Conference Overview:

Denisa Nešťáková (Comenius University, Bratislava) / Andrea Löw (Institute for Contemporary History, Munich) / Jakub Drábik (Slovak Academy of Sciences, Bratislava): Opening and Welcome

Anna Ullrich (Institute for Contemporary History, Munich): The EHRI-Project and Its Offerings to Researchers

Dalia Ofer (Hebrew University of Jerusalem): “Will you hear my voice?” Women in the Holocaust: Memory and Analysis

Panel 1: Shifting Gender Roles
Moderator: Matej Ivančík (Slovak Academy of Sciences, Bratislava)

Agnes Laba (Bergische University, Wuppertal): Defeated Masculinities? A Gender Perspective on Everyday Life under German Occupation in France and Poland

Anna Nedlin-Lehrer (Albert-Ludwigs-University, Freiburg im Breisgau): Equal Fighters: Women of the Dror Youth Movement in the Warsaw Ghetto

Marína Zavacká (Slovak Academy of Sciences, Bratislava): Women at the Ilava Detention Camp

Panel 2: The Body as a Site of Violence
Moderator: Borbála Klacsmann (University of Szeged)

Marta Havryshko (Ukrainian National Academy of Sciences, Lviv): Rape in Hiding: Sexual Violence against Jewish Women during the Holocaust in Ukraine

Gergely Kunt (University of Miskolc): Jewish Women as Double Victims: Narrating Rape in the Wartime Diary of a Hungarian Holocaust Survivor

Jay Geller (Vanderbilt University, Nashville): Circumcision and Male Jewish Survival during the Holocaust

Haviva Reick: Local and International Hero
Moderator: Katja Grosse-Sommer (Hochschule für Jüdische Studien, Heidelberg)

Rochelle Saidel (Remember the Women Institute, New York City): Guest Lecture

Anna Grusková / Mirka Molnár L’achká (both Bratislava): Film Screening of Return to the Burning House (2016)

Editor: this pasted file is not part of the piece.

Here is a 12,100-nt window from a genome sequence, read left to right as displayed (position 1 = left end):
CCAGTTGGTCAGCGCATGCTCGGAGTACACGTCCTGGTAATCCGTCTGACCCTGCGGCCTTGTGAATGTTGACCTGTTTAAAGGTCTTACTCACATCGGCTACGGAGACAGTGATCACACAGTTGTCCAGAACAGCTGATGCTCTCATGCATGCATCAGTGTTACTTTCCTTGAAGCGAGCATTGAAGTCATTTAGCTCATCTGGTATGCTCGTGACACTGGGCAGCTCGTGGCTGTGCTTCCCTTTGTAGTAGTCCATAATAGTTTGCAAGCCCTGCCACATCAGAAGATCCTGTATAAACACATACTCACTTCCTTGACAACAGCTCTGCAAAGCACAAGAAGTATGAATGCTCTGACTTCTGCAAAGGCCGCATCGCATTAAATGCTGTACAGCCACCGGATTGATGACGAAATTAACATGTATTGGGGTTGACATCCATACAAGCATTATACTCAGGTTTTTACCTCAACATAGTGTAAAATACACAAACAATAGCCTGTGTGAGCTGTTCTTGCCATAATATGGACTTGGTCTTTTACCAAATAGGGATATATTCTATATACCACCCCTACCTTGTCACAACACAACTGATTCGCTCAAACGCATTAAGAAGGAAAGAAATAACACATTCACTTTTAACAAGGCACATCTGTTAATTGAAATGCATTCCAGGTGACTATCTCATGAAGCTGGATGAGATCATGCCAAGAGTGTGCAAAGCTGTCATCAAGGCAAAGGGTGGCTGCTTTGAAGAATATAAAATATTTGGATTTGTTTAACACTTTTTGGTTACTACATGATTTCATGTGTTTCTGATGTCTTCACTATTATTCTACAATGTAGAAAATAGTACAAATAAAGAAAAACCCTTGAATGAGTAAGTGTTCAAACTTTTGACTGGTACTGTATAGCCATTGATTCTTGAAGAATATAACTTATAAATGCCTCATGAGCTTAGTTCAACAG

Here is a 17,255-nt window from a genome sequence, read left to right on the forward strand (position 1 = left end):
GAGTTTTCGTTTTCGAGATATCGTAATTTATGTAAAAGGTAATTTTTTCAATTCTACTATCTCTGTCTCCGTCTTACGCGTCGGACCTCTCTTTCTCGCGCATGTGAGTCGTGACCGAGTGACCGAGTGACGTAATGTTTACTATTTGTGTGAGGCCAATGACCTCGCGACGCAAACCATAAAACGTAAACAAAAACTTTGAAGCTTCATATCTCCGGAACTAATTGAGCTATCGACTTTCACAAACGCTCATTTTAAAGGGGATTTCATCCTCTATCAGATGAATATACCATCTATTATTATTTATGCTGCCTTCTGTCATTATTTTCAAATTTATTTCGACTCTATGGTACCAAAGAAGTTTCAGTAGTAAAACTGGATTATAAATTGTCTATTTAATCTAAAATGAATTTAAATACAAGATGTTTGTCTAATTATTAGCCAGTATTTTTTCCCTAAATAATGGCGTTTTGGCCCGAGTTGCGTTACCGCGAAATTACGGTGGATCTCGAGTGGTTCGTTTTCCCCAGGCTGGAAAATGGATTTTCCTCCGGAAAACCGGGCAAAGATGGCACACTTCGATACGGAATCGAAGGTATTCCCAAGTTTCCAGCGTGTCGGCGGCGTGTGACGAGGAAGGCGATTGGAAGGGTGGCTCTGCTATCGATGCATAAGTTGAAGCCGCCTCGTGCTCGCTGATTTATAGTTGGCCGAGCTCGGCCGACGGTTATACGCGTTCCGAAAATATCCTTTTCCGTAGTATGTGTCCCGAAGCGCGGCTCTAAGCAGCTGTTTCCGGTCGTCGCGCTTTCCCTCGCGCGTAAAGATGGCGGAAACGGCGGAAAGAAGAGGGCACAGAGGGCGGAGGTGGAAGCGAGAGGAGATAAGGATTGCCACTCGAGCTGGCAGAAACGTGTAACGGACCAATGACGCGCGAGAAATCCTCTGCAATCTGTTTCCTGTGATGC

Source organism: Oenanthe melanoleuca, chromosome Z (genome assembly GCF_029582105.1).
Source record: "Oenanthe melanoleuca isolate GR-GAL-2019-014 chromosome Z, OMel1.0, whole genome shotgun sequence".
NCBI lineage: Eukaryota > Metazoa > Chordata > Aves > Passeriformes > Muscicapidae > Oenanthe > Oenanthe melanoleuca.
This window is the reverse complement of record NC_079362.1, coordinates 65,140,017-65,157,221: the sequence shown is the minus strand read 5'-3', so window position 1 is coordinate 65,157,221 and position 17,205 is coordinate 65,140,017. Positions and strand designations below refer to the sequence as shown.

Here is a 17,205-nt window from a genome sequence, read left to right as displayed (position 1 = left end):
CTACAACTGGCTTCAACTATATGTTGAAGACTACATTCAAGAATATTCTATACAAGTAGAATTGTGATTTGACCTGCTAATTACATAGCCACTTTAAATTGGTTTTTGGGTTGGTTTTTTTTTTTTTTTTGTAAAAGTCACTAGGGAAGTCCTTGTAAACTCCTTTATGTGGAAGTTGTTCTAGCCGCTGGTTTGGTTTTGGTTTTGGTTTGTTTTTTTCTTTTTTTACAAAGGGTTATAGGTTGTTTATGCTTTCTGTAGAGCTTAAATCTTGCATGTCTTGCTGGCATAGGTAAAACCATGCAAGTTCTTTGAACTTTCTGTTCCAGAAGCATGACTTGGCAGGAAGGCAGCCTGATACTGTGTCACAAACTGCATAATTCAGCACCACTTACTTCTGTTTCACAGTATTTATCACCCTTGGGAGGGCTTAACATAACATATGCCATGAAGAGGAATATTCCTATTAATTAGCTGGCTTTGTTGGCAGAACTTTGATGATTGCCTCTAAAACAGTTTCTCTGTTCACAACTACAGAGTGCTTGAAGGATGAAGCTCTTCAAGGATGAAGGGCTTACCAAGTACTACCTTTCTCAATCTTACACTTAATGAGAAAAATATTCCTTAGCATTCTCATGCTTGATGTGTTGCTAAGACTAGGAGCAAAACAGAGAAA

Opening of the Virtual Museum of Gisi Fleischmann

Excursion to Sereď Holocaust Museum

Panel 3: Guiding and Preserving the Community: Women in Jewish Leadership
Moderator: Denisa Nešťáková (Comenius University Bratislava)

Laurien Vastenhout (University of Sheffield): Female Involvement in Jewish Councils of the Netherlands and France: Gertrude van Tijn and Juliette Stern

Karolina Szymaniak (Jewish Historical Institute, Warsaw): “Words as Milk of a Breast-Feeding Woman”: Representations of Witnessing and Documentation in Rachel Auerbach’s Writing

Panel 4: Sexuality and Intimacy
Moderator: Martin Posch (Slovak Academy of Sciences, Bratislava)

Gabrielle Hauth (Clark University, Worcester): Female Intimacy in Concentration Camps

Florian Zabransky (University of Sussex): Male Jewish Sexuality in Concentration Camps

Panel 5: Gender, Youth and New Family Concepts
Moderator: Michala Lônčiková (Comenius University / Holocaust Documentation Center, Bratislava)

Natalia Aleksiun (Touro College, New York): Girls Coming of Age during the Holocaust: Gender, Class, and the Struggle for Survival in Eastern Europe

Kerstin Schwenke (Institute for Contemporary History, Munich): “It was hard to find any resemblance between this distorted body and the man my father used to be”: Female Family Members of Concentration Camp Inmates in Personal Contact with the Camps

Joanna Sliwa (The Conference on Jewish Material Claims Against Germany): Polish Women Rescuers and the Jewish Children They Sheltered in Kraków, Poland

Panel 6: Collaborators, Perpetrators and Changing Concepts of Gender
Moderator: Anna Ullrich (Institute for Contemporary History, Munich)

Anna-Raphaela Schmitz (Institute for Contemporary History, Munich): “My family was well provided for in Auschwitz.” The Lives of the Wives of SS-Members in Auschwitz-Birkenau

Irina Makhalova (National Research University, Higher School of Economics, Moscow): Participation of Soviet Women in Persecution of the Jewish Population in the Crimea during the Nazi Occupation

Eva Škorvanková (Comenius University, Bratislava): Women and the Ideology of Slovak National Socialism

Panel 7: Resistance
Moderator: Borbála Klacsmann (University of Szeged)

Modiane Zerdoun-Daniel (Uppsala University): Jewish Women among Partisans in Lithuania, 1941 -1945

Hannah Wilson (Nottingham Trent University): The Forgotten Narratives of Women in the Sobibor Uprising: The Case of Selma Engel

Final Panel Discussion
Moderators: Anna Ullrich (Institute for Contemporary History, Munich) / Eva Škorvanková (Comenius University, Bratislava)
Participants: Andrea Löw (Institute for Contemporary History, Munich) / Andrea Petö (Central European University, Budapest) / Monika Vrzgulová (Slovak Academy of Sciences, Bratislava)

Tagungsbericht: XX. Century Conference: If This Is a Woman, 21.01.2019 – 23.01.2019 Bratislava, in: H-Soz-Kult, 29.03.2019, <www.hsozkult.de/conferencereport/id/tagungsberichte-8199>.